LAHORE: The hasty opening of the first phase of Iran’s India-financed Chahbahar seaport at a time when China-Pakistan Economic Corridor (CPEC) is about to take off has raised concerns in the economic corridors of the country.
On December 3 2017, Iran launched a $1 billion extension of Chabahar port, hoping it will help the country become a key transit route to land-locked Afghanistan and Central Asia, giving a tough competition to Pakistan’s deep-sea Gwadar port.
However, it is highly unlikely to happen as Chahbahar port, according to top industry officials, would be struggling for survival after the CPEC becomes fully operational. They argued that, strategically speaking, it won’t be viable for many countries in the region to engage the Iranian port for trade.
India has committed $500 million to the Chabahar port on the Gulf of Oman which is Iran’s closest to the Indian Ocean and would allow it to bypass Pakistan. But New Delhi has proceeded cautiously at a time when the US administration has taken an aggressive new approach toward Tehran.
Gwadar Port, which is the crux of the CPEC project, is a natural deep-sea harbour capable of holding the largest mother ships, carrying up to 10,000 containers of 40 tons each. These ships cannot enter shallow seaports. Chahbahar like Dubai port is not a natural deep-sea port. It has artificially been deepened through regular dredging. This involves additional cost that Gwadar Port does not have to bear.
The idea behind the CPEC was to shorten the transportation distance from Middle East Asia and Europe to Western parts of China. Earlier, all the consignments to and from this remote Chinese region were brought or send through its ports like Shanghai in the East. The distance from Shanghai to Urumqi, the Chinese town on Pakistani border, is around 40,00 kilometers. By conducting trade in its Eastern regions through Gwadar Port, the Chinese would save a huge distance and the countries that trade with China via this route would also save oodles of extra transportation cost.
Chahbahar port is definitely an alternate trade route to the landlocked Central Asian States for India; however, the cost of transport would be almost double compared to Gwadar port. The beauty of the CPEC route is that goods could reach cheaply to Central Asian States through China as well. This way the transporters would not have to pass through the dangerous routes in Afghanistan where warlords control most of the roads leading to Central Asia. They extort huge amounts of money to let the consignments through their territories. Had Gwadar Port not been developed, the Chinese would also have been forced to use Chahbahar for trade.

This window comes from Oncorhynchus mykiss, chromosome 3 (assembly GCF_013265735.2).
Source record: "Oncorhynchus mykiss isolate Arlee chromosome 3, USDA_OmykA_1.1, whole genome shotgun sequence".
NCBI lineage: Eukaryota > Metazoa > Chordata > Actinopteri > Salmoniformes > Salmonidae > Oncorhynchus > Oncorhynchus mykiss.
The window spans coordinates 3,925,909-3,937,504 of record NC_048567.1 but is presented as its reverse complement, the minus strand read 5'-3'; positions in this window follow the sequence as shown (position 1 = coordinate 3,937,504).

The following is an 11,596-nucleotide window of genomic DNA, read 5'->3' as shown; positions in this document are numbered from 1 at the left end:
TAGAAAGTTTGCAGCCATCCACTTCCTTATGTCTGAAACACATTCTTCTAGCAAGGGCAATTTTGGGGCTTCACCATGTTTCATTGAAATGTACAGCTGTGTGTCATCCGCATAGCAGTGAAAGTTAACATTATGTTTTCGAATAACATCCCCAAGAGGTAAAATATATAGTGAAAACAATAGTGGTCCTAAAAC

Iran has no road connectivity with Central Asian Republics but it has long borders with Afghanistan only and any goods going to these states from Iran will have to pass through the lands of the warlords. The other alternate is Chahbahar from where the goods could be delivered to some remote sea ports in central Asia but the distance from Chahbahar to the nearest port is 4,500 kilometers.
The entire CPEC route through road and rail is only 2,700 kilometers from Gwadar to China. So the India or for that matter Afghanistan would not be able to trade with China through the most efficient CPEC route, developed at an astonishing pace.
Here, one may point out that trade policies, formulated following the diktats of foreign powers, have compromised our national interests. Like when we allowed Afghanistan to send its goods to India through Wagah-Attari border on the behest of United States of America, we in fact facilitated trade contracts between India and Afghanistan.
Earlier it was very expensive for Afghan products to enter Indian market through the sea route. The CPEC has provided Pakistan the opportunity to regain its preferential geo-strategic position after India lured Afghanistan to shun Pakistan and carry out its trade through Iran.
India is aggressively expanding its economic diplomacy in Afghanistan, believing itself to be a regional superpower, but, it goes without saying that it is actually trying to use Afghanistan as a base to destabilise Pakistan. According to media reports, India framed its involvement in Chabahar’s development as primarily about establishing a gateway to Afghanistan, more than Iran itself.
The Afghans, in the meantime, diversified their international trade that was being conducted through Karachi to Iran. The Indians also snatched the opportunity and now Iran is the main trade corridor for Afghanistan to conduct international trade and trade with India